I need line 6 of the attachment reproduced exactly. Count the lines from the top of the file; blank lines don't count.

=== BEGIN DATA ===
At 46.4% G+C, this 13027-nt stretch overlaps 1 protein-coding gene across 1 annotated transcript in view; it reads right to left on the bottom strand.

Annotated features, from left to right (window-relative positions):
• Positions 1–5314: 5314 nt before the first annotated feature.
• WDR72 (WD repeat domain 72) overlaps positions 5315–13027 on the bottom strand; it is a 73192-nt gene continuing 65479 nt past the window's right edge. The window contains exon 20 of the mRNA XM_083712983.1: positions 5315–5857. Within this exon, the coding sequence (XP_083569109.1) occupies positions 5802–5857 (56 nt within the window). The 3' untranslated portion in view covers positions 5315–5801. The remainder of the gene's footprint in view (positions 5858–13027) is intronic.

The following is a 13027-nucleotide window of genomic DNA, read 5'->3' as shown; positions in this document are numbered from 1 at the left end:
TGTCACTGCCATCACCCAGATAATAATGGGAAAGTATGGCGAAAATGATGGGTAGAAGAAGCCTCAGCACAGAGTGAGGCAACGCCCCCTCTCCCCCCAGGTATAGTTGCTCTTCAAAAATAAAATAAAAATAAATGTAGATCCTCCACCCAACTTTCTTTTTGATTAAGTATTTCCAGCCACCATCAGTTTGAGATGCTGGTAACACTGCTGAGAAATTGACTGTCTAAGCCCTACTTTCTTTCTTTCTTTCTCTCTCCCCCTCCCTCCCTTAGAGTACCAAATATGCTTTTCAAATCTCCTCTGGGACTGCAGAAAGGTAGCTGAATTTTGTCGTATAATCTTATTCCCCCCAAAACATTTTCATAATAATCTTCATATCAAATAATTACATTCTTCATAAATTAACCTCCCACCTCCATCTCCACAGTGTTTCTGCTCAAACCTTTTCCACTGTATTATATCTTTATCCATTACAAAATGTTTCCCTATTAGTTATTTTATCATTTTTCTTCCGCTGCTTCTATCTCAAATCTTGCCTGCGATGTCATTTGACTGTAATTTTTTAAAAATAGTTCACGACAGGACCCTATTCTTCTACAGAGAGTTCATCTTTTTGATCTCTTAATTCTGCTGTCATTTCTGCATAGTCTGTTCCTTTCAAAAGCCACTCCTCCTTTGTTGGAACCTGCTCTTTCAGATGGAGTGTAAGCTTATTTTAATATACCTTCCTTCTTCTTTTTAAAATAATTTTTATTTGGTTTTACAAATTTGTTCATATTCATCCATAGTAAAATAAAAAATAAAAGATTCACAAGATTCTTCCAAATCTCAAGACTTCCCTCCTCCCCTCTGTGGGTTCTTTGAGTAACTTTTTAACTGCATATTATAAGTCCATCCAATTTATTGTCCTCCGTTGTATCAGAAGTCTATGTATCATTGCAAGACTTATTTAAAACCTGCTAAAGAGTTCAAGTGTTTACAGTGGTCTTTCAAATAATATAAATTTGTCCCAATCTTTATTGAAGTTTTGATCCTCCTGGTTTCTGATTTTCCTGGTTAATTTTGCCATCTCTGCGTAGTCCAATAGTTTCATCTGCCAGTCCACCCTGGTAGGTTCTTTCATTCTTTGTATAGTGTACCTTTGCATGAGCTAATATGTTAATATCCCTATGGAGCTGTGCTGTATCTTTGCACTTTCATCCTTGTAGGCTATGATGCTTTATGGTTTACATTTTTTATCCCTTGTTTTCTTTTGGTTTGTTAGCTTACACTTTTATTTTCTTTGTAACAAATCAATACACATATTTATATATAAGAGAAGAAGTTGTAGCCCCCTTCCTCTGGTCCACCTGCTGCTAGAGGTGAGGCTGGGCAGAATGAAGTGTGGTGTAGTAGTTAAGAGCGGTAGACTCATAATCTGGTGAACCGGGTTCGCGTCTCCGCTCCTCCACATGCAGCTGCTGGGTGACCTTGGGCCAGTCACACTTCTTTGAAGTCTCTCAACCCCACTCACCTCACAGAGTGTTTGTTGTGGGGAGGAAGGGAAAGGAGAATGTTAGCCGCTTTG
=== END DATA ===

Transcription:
TGTCACTGCCATCACCCAGATAATAATGGGAAAGTATGGCGAAAATGATGGGTAGAAGAAGCCTCAGCACAGAGTGAGGCAACGCCCCCTCTCCCCCCAGGTATAGTTGCTCTTCAAAAATAAAATAAAAATAAATGTAGATCCTCCACCCAACTTTCTTTTTGATTAAGTATTTCCAGCCACCATCAGTTTGAGATGCTGGTAACACTGCTGAGAAATTGACTGTCTAAGCCCTACTTTCTTTCTTTCTTTCTCTCTCCCCCTCCCTCCCTTAGAGTACCAAATATGCTTTTCAAATCTCCTCTGGGACTGCAGAAAGGTAGCTGAATTTTGTCGTATAATCTTATTCCCCCCAAAACATTTTCATAATAATCTTCATATCAAATAATTACATTCTTCATAAATTAACCTCCCACCTCCATCTCCACAGTGTTTCTGCTCAAACCTTTTCCACTGTATTATATCTTTATCCATTACAAAATGTTTCCCTATTAGTTATTTTATCATTTTTCTTCCGCTGCTTCTATCTCAAATCTTGCCTGCGATGTCATTTGACTGTAATTTTTTAAAAATAGTTCACGACAGGACCCTATTCTTCTACAGAGAGTTCATCTTTTTGATCTCTTAATTCTGCTGTCATTTCTGCATAGTCTGTTCCTTTCAAAAGCCACTCCTCCTTTGTTGGAACCTGCTCTTTCAGATGGAGTGTAAGCTTATTTTAATATACCTTCCTTCTTCTTTTTAAAATAATTTTTATTTGGTTTTACAAATTTGTTCATATTCATCCATAGTAAAATAAAAAATAAAAGATTCACAAGATTCTTCCAAATCTCAAGACTTCCCTCCTCCCCTCTGTGGGTTCTTTGAGTAACTTTTTAACTGCATATTATAAGTCCATCCAATTTATTGTCCTCCGTTGTATCAGAAGTCTATGTATCATTGCAAGACTTATTTAAAACCTGCTAAAGAGTTCAAGTGTTTACAGTGGTCTTTCAAATAATATAAATTTGTCCCAATCTTTATTGAAGTTTTGATCCTCCTGGTTTCTGATTTTCCTGGTTAATTTTGCCATCTCTGCGTAGTCCAATAGTTTCATCTGCCAGTCCACCCTGGTAGGTTCTTTCATTCTTTGTATAGTGTACCTTTGCATGAGCTAATATGTTAATATCCCTATGGAGCTGTGCTGTATCTTTGCACTTTCATCCTTGTAGGCTATGATGCTTTATGGTTTACATTTTTTATCCCTTGTTTTCTTTTGGTTTGTTAGCTTACACTTTTATTTTCTTTGTAACAAATCAATACACATATTTATATATAAGAGAAGAAGTTGTAGCCCCCTTCCTCTGGTCCACCTGCTGCTAGAGGTGAGGCTGGGCAGAATGAAGTGTGGTGTAGTAGTTAAGAGCGGTAGACTCATAATCTGGTGAACCGGGTTCGCGTCTCCGCTCCTCCACATGCAGCTGCTGGGTGACCTTGGGCCAGTCACACTTCTTTGAAGTCTCTCAACCCCACTCACCTCACAGAGTGTTTGTTGTGGGGAGGAAGGGAAAGGAGAATGTTAGCCGCTTTG